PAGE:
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Old 11-13-2019, 09:27 PM
Kyalin V. Raintree Kyalin V. Raintree is offline

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So, I've looked at the third quarter 10Q. Here are my thoughts:

3Q 10Q: https://www.sec.gov/ix?doc=/Archives...02019x10xq.htm
2Q 10Q: https://www.sec.gov/ix?doc=/Archives...02019x10xq.htm

Note 13 provides us with some of the most useful information for our purposes in the 10-Q. Not only does it break out results by segment, thereby isolating Blizzard, it also shows us what net income looks like before and after changes in deferred revenue. (See my prior conversations on deferred revenue for that.)

What I've done below is compare the third quarter with the second quarter to try and pick out any significant changes. This data consists only of Blizzard-specific data, and doesn't include Activision or King.:

By Distribution Channel by Kyalin Raintree, on Flickr
By Region by Kyalin Raintree, on Flickr
By Platform by Kyalin Raintree, on Flickr

I think the platform data is the most interesting, because whereas there are only very slight changes in most of the data, we see that PC segment net revenues are a little under 10% higher than they were last quarter, while console and mobile (read: Where Overwatch and Hearthstone live) are down. Console net revenues are down pretty heavily in fact (although this is partially cushioned by 'other', which includes distribution and esports). Given all of this, while I hesitate to use platform data as a proxy for whether we're talking about World of Warcraft or not, it's a pretty good indicator here of just what impact Classic is having.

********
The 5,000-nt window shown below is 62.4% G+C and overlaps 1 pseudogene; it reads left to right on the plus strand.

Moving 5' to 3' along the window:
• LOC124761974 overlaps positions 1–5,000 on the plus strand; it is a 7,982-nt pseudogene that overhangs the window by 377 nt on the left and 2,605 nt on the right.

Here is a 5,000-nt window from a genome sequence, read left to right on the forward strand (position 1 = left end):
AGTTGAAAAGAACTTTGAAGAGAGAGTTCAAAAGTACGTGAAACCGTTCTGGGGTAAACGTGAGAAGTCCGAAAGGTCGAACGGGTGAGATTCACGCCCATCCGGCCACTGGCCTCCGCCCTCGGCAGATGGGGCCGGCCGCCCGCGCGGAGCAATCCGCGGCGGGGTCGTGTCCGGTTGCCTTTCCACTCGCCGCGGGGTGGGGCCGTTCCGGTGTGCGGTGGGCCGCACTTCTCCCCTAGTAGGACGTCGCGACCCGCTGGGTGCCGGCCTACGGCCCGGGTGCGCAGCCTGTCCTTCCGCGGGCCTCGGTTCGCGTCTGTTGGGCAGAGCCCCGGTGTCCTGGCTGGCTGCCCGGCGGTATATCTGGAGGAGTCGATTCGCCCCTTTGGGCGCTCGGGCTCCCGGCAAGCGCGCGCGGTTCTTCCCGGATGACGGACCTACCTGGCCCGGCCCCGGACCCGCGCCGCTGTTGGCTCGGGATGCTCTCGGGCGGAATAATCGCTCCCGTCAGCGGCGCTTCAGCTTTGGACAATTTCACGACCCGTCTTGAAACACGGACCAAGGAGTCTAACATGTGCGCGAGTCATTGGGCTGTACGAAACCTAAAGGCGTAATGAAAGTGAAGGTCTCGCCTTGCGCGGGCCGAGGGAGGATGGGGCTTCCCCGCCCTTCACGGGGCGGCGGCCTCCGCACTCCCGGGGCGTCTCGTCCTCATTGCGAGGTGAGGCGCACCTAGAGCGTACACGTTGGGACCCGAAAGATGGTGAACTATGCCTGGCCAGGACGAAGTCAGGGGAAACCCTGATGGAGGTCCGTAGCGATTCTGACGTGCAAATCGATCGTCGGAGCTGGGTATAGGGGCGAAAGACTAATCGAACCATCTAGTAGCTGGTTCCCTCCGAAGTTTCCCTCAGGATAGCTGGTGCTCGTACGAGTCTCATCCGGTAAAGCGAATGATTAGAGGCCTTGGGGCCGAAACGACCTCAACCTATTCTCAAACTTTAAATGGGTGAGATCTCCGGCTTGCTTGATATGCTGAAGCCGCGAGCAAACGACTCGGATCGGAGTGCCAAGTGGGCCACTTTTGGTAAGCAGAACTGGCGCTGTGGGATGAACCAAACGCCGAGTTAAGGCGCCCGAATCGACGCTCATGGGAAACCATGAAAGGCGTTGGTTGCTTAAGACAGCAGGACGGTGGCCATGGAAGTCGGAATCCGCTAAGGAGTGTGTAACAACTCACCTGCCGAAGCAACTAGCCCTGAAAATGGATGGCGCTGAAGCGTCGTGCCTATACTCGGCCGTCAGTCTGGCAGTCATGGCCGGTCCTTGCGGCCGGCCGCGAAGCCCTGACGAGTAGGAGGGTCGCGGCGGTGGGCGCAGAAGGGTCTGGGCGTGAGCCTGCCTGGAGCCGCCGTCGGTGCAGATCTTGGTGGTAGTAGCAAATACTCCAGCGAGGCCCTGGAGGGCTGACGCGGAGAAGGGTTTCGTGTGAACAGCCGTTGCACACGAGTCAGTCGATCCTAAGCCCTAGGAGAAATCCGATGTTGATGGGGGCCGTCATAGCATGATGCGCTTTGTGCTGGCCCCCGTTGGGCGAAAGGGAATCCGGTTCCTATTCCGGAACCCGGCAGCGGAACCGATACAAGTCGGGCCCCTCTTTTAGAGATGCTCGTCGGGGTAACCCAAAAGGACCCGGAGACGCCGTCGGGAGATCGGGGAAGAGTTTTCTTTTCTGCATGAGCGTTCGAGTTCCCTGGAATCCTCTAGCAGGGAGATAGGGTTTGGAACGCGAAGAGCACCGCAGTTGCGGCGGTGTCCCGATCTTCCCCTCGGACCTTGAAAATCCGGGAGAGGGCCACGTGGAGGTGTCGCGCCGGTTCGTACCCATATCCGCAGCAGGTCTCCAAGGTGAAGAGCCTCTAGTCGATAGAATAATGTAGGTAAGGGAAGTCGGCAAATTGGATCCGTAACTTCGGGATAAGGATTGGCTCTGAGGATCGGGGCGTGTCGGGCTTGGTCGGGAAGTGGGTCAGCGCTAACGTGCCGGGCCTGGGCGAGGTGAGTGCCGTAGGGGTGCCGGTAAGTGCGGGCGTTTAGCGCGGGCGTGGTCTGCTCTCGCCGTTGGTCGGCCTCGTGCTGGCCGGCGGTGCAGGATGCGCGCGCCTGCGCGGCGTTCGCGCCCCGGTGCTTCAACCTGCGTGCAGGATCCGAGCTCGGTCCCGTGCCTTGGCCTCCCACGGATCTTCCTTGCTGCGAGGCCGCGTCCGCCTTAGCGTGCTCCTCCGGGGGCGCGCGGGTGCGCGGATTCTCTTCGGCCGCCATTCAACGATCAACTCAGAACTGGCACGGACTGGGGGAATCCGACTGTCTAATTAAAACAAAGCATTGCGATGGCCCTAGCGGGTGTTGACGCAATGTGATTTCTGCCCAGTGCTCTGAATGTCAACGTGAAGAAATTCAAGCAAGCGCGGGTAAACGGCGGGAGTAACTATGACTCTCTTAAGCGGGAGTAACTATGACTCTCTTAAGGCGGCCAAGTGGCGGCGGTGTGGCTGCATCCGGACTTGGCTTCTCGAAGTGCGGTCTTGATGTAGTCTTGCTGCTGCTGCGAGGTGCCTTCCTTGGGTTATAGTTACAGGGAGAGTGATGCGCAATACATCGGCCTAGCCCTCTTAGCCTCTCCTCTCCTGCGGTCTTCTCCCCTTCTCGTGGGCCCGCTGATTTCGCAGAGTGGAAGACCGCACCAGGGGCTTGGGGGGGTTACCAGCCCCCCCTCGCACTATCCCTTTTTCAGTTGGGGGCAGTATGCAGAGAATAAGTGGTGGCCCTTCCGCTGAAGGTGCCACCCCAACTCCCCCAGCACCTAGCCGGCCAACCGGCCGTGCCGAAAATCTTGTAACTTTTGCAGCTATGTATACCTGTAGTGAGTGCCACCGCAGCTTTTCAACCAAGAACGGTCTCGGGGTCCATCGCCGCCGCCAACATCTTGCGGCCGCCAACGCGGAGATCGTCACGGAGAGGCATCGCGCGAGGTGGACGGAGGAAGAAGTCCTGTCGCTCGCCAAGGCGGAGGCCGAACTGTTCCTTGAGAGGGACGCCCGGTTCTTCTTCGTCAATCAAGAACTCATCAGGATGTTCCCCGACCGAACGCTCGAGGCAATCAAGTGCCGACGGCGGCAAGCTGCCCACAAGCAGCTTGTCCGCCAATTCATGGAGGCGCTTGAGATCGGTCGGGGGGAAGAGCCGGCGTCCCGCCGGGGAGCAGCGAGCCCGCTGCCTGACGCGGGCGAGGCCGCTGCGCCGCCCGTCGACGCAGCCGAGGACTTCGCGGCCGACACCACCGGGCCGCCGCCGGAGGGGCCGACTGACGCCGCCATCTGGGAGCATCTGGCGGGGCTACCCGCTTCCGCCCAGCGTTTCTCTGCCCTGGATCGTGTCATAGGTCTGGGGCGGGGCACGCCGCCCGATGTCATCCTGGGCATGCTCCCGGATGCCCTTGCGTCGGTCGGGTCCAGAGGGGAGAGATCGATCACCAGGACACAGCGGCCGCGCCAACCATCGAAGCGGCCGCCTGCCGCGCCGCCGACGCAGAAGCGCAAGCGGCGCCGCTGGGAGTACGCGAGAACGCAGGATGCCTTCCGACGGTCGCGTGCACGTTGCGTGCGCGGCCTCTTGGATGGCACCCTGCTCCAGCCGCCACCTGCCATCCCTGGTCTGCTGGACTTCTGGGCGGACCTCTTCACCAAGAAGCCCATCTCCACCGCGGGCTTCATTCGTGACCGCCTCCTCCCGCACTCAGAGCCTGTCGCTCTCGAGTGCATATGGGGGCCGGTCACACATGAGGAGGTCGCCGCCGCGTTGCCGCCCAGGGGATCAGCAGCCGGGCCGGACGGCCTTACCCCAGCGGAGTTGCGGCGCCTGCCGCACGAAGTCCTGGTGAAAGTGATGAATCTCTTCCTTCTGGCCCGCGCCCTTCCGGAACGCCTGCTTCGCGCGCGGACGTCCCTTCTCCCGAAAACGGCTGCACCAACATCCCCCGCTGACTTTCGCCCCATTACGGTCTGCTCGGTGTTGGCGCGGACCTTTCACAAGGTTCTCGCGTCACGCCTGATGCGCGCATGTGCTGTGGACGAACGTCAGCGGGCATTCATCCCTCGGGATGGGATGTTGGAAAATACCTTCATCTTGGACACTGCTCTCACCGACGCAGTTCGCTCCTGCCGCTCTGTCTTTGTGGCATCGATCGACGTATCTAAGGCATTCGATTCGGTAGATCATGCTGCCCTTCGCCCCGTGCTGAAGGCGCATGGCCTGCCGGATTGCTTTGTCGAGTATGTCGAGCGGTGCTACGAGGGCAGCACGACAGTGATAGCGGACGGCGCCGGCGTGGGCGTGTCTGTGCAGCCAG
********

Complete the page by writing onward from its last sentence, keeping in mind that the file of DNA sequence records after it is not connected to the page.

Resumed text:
Another notable, but easy-to-miss fluctuation is the positive change in retail channels over the quarter, which means that people are going to the store and picking boxes up from the shelf as opposed to a previously unsubscribed player reupping their subscription so that they can play classic. Warcraft is of course not the only product available for boxed sales, and there still are people who buy game time from physical packs and cards, but on balance, this is probably positive news for WoW.

I wanted to lead with that because I've been focusing a lot on MAUs recently. As a reminder, as of March 31, 2018, Blizzard had 38 million of them (this being within the BfA preorder season). As of June and September 30, 2018, this figure was 37. Then in the fourth quarter, primarily due to WoW, the figure dropped to 35. In the first quarter of 2019, it dipped again to 32 - this time due to Hearthstone and Overwatch, and held steady at 32 in the second quarter.

I want to again remind people that these narrative descriptions are concerned with material movements, and we see an example of what it means when one moves up and the other one moves down. This quarter, MAUs increased to 33 million, as noted in the 10Q on page 43:

"The slight increase in Blizzard’s average MAUs is due to an increase in average MAUs for World of Warcraft, largely offset by lower average MAUs for Hearthstone."

This would seem to support the idea that yes, Classic spurred the largest increase in subscriber counts in franchise history. That being said, I do want to point out to the continued existence of deferred revenue as an item that needs to be subtracted FROM net revenues per GAAP in order to get to segment net revenues. That means that money is still being amortized out of deferred revenues, net, rather than being added to it - which is a bit of a grey lining to this particular white cloud.
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